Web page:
New Schizophrenia Drug Extends Time to Relapse and Treatment Discontinuation

Article

The results of a new clinical trial of the schizophrenia drug Saphris (asenapine) has shown that the drug is effective at significantly extending both the time to relapse or impending relapse and the time to treatment discontinuation.

The results of a new clinical trial from Schering-Plough of the schizophrenia drug Saphris (asenapine) has shown that the drug is effective at significantly extending both the time to relapse or impending relapse and the time to treatment discontinuation.

According to the researchers, time to relapse or impending relapse “was significantly longer with Saphris than with placebo.” In addition, at the end of the double-blind phase of the study, “significantly fewer patients had relapsed with Saphris than with placebo, 12 percent vs. 47 percent."

This set of factors about relapse in patients was the primary endpoint of the study and was defined, according to the researchers, “as one of the following: 1) a PANSS (Positive and Negative Syndrome Scale) total score increase of equal to or greater than 20 percent from baseline in the double-blind phase and a CGI-S (Clinical Global Impression-Severity of Illness) score of equal to or greater than 4 at least two days within one week; 2) a PANSS score equal to or greater than 5 on 'hostility' or 'uncooperativeness' items or on 'unusual thought content,' 'conceptual disorganization' or 'hallucinatory behavior' items, and a CGI-S score equal to or greater than 4 (at least two days within one week); or 3) the investigator's judgment of worsening symptoms or increased risk of violence to self (including suicide) or others."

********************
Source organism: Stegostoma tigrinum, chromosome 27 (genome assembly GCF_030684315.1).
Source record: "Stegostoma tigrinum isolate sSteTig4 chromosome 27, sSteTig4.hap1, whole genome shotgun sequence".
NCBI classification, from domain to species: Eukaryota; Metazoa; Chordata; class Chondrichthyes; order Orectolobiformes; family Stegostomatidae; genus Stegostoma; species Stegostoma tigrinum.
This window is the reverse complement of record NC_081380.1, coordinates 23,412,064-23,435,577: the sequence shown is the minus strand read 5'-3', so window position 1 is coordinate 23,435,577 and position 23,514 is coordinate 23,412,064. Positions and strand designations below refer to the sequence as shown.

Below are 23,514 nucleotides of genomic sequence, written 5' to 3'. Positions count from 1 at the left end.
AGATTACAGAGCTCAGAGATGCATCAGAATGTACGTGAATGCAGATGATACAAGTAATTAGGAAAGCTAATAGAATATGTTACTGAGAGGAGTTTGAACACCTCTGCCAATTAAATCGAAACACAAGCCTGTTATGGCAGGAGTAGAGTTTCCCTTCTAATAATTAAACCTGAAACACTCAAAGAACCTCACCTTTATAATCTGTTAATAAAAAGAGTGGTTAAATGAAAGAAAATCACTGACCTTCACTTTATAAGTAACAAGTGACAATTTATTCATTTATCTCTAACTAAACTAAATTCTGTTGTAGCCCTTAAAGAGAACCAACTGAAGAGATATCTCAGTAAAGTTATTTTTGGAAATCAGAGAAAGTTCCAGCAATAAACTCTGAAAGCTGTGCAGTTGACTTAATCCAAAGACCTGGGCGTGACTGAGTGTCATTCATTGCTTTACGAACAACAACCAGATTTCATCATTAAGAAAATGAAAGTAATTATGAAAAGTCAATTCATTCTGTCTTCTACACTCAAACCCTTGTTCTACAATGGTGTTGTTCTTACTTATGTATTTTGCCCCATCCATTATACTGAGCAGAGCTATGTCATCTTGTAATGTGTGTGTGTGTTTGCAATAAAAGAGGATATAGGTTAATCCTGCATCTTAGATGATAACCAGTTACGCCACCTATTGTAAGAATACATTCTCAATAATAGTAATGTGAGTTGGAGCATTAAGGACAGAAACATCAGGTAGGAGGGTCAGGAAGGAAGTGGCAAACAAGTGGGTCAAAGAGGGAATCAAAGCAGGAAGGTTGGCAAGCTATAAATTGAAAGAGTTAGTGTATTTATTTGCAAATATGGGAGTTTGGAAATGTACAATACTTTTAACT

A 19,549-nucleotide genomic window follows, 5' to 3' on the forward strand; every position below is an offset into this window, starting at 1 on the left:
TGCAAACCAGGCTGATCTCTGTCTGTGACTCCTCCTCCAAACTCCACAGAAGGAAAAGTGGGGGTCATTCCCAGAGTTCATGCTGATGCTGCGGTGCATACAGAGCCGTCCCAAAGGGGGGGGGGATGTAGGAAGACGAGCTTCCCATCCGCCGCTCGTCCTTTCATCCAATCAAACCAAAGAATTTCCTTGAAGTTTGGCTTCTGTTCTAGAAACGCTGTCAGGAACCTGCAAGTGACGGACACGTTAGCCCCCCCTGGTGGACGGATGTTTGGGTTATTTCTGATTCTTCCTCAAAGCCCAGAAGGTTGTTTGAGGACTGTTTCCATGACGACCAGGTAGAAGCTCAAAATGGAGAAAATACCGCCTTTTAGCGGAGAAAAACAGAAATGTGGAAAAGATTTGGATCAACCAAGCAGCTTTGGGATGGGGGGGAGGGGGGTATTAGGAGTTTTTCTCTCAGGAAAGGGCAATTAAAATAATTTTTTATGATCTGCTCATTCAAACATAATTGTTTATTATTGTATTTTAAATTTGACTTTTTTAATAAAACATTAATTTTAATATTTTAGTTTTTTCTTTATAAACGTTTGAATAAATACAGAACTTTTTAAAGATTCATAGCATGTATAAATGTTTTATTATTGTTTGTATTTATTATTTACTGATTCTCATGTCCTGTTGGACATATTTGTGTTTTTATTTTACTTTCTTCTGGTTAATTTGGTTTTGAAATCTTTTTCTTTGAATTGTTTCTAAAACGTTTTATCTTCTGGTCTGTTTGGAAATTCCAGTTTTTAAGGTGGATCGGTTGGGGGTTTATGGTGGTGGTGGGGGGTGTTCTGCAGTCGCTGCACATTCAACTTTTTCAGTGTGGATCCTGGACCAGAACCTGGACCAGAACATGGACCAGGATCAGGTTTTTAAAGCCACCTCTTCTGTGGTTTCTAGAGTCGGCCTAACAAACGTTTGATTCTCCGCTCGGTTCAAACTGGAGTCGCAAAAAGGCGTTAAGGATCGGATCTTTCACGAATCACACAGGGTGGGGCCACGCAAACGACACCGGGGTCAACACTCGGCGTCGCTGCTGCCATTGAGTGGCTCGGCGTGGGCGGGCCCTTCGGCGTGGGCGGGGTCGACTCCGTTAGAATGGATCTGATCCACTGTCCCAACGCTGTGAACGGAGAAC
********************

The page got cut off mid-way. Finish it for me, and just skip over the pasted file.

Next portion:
In terms of side affects, the researchers noted that treatment-emergent and treatment-related adverse events were higher as a result of placebo than of Saphris. The most commonly reported adverse events included "anxiety (8.2 percent with SAPHRIS vs. 10.9 percent with placebo), increased weight (6.7 percent with SAPHRIS vs. 3.6 percent with placebo) and insomnia (6.2 percent with SAPHRIS vs. 13.5 percent with placebo)." Schizophrenia that worsened during the course of the study was reported by 4.6% of SAPHRIS-treated patients and 16.1% of placebo-treated patients.

Related Videos
Bhanu Prakash Kolla, MBBS, MD: Treating Sleep with Psychiatric Illness
Awaiting FDA Decision on MDMA Assisted Therapy, with Bessel van der Kolk, MD
Bessel van der Kolk, MD: The Future of MDMA Assisted Therapy in PTSD
Bessel van der Kolk, MD: What MDMA-Assisted Therapy Taught us About PTSD
Why Are Adult ADHD Cases Climbing?
Depression Screening: Challenges and Solutions at the Primary Care Level
HCPLive Five at APA 2024 | Image Credit: HCPLive
John M. Oldham, MD: A History of Personality Disorder Pathology
Franklin King, MD: Psychedelic Therapy History, Advances, and Hurdles
Robert Weinrieb, MD: Psychiatry-Hepatology Approach for Alcohol-Related Liver Disease
© 2024 MJH Life Sciences

All rights reserved.